The Dems in Congress have been fretting mightily about whether to extend the Bush tax cuts for everyone, or only for the middle-class, as President Obama clearly favors. This issue has done a splendid job of dividing the Democratic caucus, with leaders like Harry Reid and Nancy Pelosi unable to rein in vulnerable Dems like Melissa Bean who favor keeping the tax cuts in place for even higher-earning families (I reject the blanket characterization of every family who makes over $250,000 a year as "rich," but that appears to be an easy position to attack). Even our own perennial 10th District Democratic candidate Dan Seals has now come out in favor of extending the Bush tax cuts for everyone, at least for the short term (GOP opponent Bob Dold has been consistent that he supports such an extension).
Now it appears clear that the Dems don't have the guts to bring this up for a vote. I have heard many arguments about how forcing a vote on this issue could cut both ways. For example, a pre-election vote to call the GOP bluff and force them to vote down extending tax cuts for everyone would increase the weight of the Dems' "party of NO" argument, but apparently they have decided that doing so would cause more harm than good. It's harder to make that argument stick, I guess, when many Dems like Bean and Seals don't seem to be willing to anger a portion of their target electorate by following the Dems' tried-and-true 'soak the rich' strategy.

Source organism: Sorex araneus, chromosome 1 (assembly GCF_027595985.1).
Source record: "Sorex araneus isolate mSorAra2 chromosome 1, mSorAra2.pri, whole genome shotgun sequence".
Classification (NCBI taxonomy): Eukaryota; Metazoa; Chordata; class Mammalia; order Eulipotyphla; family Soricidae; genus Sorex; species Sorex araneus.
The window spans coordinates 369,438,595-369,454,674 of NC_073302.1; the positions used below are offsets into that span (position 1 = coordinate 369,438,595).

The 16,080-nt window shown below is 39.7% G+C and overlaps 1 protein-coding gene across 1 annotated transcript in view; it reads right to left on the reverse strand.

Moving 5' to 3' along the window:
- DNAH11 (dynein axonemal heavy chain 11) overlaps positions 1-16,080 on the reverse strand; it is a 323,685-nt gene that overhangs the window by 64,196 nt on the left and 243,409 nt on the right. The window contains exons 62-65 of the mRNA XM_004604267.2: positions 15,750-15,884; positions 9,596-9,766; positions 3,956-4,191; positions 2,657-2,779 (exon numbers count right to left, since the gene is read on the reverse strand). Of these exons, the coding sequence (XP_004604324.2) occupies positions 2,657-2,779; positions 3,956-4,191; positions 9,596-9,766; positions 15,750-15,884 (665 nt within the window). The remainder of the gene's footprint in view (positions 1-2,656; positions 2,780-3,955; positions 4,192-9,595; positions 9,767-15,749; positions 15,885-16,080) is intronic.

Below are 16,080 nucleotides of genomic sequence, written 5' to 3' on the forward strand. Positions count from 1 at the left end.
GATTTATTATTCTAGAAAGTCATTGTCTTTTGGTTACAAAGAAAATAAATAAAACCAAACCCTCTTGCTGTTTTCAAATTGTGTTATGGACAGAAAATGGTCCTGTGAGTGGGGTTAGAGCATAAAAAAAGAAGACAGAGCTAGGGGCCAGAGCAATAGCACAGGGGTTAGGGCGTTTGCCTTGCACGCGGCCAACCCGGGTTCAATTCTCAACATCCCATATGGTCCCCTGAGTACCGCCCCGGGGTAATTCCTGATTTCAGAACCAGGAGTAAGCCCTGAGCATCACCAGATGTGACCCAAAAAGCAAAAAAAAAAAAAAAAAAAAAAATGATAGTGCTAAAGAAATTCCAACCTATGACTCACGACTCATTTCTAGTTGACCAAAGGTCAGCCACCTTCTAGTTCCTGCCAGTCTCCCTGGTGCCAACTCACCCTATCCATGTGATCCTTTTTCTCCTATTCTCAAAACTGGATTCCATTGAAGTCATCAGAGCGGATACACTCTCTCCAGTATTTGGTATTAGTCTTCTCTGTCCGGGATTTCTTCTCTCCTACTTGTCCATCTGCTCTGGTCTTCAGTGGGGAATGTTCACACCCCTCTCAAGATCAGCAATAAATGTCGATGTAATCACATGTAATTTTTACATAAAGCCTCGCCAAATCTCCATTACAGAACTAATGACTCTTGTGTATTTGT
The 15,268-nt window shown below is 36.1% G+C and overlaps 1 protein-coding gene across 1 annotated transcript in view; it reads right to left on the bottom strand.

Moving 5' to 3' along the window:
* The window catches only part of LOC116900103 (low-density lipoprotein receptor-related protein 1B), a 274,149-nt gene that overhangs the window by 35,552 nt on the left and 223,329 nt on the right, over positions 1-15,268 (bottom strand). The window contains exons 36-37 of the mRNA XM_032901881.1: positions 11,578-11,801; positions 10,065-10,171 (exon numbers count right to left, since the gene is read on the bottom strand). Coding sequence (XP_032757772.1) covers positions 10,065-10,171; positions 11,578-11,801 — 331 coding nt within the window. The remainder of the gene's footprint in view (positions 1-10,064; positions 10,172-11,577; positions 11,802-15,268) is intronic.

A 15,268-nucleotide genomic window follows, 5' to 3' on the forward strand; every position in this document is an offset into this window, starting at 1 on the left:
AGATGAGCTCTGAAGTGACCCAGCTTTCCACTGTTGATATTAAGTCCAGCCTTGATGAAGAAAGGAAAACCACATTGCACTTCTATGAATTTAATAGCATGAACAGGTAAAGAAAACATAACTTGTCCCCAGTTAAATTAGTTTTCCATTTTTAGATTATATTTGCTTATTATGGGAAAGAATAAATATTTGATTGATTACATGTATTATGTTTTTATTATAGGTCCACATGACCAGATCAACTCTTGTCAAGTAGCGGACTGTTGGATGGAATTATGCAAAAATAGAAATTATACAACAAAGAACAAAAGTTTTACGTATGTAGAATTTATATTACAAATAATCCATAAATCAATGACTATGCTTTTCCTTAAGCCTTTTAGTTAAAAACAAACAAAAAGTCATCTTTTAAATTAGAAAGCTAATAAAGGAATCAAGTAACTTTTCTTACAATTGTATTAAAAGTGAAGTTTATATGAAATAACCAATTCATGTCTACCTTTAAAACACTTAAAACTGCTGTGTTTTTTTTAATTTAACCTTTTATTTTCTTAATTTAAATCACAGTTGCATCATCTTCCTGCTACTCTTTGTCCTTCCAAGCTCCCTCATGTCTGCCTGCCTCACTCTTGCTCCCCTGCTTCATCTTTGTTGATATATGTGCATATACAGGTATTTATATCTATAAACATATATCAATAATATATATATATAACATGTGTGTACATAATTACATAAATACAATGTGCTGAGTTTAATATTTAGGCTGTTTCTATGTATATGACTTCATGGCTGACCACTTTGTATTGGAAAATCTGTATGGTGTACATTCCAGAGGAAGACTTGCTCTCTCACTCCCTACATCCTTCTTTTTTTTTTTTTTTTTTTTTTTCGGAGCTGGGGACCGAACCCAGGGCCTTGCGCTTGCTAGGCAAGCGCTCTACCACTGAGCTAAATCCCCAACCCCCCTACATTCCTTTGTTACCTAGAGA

So, it now seems that we're going to have a very important lame-duck session in November, which may help Mark Kirk make his case that, due to the daffy special election for the U.S. Senate that has been mandated, Kirk's victory would give the GOP a crucial extra vote in the Senate to shore up an expected filibuster of anything less than a full tax-cut extension. The potential importance of this particular lame-duck Congress has been discussed for months now, as there were other important lame-duck session issues brewing exclusive of the tax-cut issue, since if the Dems get plastered as expected in November, this will be their last, best chance to cram through legislation like the hated card-check bill and other travesties.
We'll see if Kirk can make the case to Illinois voters, especially some conservatives who have been cool to Kirk, that his presence in the Senate at this crucial time should seal the deal for those who are looking to put a hard stop on the Dems' ambitious and harmful lame-duck agenda.